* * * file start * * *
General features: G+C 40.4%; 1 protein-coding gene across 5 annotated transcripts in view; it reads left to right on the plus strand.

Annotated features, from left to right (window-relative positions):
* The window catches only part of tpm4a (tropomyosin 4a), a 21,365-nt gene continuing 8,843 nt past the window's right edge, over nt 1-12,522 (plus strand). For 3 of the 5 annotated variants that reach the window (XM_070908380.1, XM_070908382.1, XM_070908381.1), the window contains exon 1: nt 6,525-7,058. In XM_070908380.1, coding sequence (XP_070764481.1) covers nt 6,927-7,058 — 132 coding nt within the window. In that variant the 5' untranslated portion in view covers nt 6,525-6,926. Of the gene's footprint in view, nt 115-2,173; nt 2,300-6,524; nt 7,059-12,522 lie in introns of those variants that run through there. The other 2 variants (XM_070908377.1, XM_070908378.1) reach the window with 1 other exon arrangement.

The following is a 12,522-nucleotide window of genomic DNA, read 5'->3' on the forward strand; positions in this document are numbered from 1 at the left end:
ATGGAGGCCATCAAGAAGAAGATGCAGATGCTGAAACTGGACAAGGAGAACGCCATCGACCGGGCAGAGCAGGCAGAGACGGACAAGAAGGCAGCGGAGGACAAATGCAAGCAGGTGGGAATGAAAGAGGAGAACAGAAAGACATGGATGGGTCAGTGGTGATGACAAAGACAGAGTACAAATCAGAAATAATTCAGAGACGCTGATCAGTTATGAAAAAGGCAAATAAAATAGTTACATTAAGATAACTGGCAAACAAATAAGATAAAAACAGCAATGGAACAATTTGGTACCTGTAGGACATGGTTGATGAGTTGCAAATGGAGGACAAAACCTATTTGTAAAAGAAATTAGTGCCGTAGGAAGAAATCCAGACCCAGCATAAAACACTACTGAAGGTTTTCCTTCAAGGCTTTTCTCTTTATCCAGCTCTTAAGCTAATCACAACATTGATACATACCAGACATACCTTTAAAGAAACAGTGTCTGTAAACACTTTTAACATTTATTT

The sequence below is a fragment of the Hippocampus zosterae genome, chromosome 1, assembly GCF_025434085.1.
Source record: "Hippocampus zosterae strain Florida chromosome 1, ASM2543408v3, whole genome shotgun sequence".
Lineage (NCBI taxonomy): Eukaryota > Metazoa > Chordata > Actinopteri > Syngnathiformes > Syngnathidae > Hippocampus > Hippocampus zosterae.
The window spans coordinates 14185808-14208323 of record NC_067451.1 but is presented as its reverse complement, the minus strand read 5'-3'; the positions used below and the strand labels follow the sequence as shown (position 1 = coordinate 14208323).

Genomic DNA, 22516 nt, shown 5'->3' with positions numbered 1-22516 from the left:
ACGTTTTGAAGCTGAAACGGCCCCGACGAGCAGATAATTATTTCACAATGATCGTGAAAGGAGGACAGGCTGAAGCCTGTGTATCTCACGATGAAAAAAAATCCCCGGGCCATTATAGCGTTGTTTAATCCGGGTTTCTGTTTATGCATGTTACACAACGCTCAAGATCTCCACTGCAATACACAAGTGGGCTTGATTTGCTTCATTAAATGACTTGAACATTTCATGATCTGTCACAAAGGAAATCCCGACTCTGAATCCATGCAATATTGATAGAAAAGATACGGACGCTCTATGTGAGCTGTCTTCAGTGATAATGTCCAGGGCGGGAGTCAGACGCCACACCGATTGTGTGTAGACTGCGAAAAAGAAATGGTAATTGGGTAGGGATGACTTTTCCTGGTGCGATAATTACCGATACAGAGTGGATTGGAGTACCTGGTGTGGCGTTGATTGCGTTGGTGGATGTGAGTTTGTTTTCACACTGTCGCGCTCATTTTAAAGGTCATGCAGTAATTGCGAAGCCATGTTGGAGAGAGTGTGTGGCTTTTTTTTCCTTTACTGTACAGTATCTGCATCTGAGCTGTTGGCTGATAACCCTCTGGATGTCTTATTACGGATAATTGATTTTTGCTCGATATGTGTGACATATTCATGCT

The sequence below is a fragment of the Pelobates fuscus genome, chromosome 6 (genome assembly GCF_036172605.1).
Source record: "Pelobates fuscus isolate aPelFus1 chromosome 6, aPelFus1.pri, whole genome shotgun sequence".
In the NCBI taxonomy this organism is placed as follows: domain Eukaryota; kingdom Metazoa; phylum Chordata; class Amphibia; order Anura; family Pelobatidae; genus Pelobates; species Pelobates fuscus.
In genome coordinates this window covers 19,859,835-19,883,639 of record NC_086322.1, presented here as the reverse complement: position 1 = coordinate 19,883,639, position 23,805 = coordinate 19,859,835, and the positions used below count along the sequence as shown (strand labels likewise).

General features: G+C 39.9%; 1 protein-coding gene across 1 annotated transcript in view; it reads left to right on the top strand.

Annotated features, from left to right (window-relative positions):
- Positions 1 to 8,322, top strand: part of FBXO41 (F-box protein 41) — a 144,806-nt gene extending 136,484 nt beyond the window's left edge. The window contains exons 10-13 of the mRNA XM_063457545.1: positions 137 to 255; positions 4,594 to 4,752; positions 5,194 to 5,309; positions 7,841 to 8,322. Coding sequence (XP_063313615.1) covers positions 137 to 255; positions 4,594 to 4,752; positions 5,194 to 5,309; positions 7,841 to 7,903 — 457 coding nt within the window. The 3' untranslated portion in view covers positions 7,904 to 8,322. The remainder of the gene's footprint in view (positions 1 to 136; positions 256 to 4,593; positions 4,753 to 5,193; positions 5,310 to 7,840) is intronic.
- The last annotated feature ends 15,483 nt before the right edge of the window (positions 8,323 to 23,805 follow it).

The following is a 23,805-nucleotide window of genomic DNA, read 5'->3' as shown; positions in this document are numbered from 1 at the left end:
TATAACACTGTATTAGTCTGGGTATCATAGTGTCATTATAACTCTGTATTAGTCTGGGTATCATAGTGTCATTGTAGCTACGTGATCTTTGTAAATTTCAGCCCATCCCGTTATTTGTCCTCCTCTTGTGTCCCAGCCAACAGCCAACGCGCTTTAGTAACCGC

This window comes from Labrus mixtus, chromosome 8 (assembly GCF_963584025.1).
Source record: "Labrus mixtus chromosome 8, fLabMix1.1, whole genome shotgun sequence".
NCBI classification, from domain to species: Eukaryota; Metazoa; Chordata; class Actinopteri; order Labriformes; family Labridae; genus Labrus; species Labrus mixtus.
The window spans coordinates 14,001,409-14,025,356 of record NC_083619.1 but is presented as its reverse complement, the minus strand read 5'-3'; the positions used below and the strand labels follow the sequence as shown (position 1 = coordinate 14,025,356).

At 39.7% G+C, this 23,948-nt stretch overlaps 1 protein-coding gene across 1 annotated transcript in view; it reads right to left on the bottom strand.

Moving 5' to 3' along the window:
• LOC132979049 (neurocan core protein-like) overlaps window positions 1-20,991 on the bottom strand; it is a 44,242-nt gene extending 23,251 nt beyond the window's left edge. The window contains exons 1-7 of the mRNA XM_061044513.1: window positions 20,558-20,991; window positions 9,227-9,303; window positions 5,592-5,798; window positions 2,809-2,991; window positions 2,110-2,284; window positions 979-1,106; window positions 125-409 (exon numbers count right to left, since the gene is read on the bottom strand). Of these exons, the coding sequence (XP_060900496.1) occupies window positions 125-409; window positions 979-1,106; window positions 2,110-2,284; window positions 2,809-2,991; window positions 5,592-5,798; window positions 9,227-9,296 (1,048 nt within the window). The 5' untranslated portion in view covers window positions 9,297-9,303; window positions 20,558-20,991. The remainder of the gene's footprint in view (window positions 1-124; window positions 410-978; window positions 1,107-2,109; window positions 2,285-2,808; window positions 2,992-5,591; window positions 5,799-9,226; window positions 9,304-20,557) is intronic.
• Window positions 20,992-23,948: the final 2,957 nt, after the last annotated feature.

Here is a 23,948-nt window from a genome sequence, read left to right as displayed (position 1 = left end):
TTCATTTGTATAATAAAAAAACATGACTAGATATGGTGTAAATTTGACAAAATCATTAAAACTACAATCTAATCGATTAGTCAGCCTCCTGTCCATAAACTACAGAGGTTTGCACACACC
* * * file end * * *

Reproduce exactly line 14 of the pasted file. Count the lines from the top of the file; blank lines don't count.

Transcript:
In the NCBI taxonomy this organism is placed as follows: domain Eukaryota; kingdom Metazoa; phylum Chordata; class Amphibia; order Anura; family Pelobatidae; genus Pelobates; species Pelobates fuscus.